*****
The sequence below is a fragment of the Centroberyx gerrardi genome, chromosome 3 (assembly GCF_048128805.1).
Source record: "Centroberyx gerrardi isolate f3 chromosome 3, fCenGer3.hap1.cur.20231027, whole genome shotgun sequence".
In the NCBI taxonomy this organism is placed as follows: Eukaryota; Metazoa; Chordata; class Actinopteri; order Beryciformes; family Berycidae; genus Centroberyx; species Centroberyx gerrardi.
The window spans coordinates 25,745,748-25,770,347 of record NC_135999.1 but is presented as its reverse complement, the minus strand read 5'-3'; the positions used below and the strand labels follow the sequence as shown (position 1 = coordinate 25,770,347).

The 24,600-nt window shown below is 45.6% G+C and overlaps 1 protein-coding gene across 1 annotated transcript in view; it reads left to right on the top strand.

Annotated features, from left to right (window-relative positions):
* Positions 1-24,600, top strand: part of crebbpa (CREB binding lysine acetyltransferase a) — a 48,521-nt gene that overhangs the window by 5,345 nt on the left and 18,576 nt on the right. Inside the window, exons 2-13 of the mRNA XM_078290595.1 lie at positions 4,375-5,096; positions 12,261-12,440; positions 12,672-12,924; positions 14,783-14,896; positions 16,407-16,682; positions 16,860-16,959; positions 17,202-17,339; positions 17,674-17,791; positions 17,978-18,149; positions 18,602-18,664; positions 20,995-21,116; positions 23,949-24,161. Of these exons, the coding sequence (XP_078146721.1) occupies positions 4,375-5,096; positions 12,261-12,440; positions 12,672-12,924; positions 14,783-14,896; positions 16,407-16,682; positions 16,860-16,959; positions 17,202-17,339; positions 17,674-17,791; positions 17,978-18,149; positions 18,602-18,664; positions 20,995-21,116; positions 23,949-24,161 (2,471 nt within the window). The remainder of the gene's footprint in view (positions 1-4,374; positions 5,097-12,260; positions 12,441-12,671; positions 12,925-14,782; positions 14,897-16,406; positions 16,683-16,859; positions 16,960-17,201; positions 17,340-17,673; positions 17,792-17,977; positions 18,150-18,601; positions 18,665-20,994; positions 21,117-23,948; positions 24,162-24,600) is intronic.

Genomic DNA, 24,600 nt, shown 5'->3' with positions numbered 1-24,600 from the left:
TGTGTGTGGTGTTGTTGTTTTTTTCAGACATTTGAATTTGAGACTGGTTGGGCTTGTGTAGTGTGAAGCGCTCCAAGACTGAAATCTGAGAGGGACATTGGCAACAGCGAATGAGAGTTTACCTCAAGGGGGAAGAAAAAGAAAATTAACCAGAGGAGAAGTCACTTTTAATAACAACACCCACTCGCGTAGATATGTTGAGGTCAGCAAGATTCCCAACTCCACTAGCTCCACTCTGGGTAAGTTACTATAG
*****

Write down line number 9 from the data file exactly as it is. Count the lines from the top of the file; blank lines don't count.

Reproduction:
TGTGTGTGGTGTTGTTGTTTTTTTCAGACATTTGAATTTGAGACTGGTTGGGCTTGTGTAGTGTGAAGCGCTCCAAGACTGAAATCTGAGAGGGACATTGGCAACAGCGAATGAGAGTTTACCTCAAGGGGGAAGAAAAAGAAAATTAACCAGAGGAGAAGTCACTTTTAATAACAACACCCACTCGCGTAGATATGTTGAGGTCAGCAAGATTCCCAACTCCACTAGCTCCACTCTGGGTAAGTTACTATAG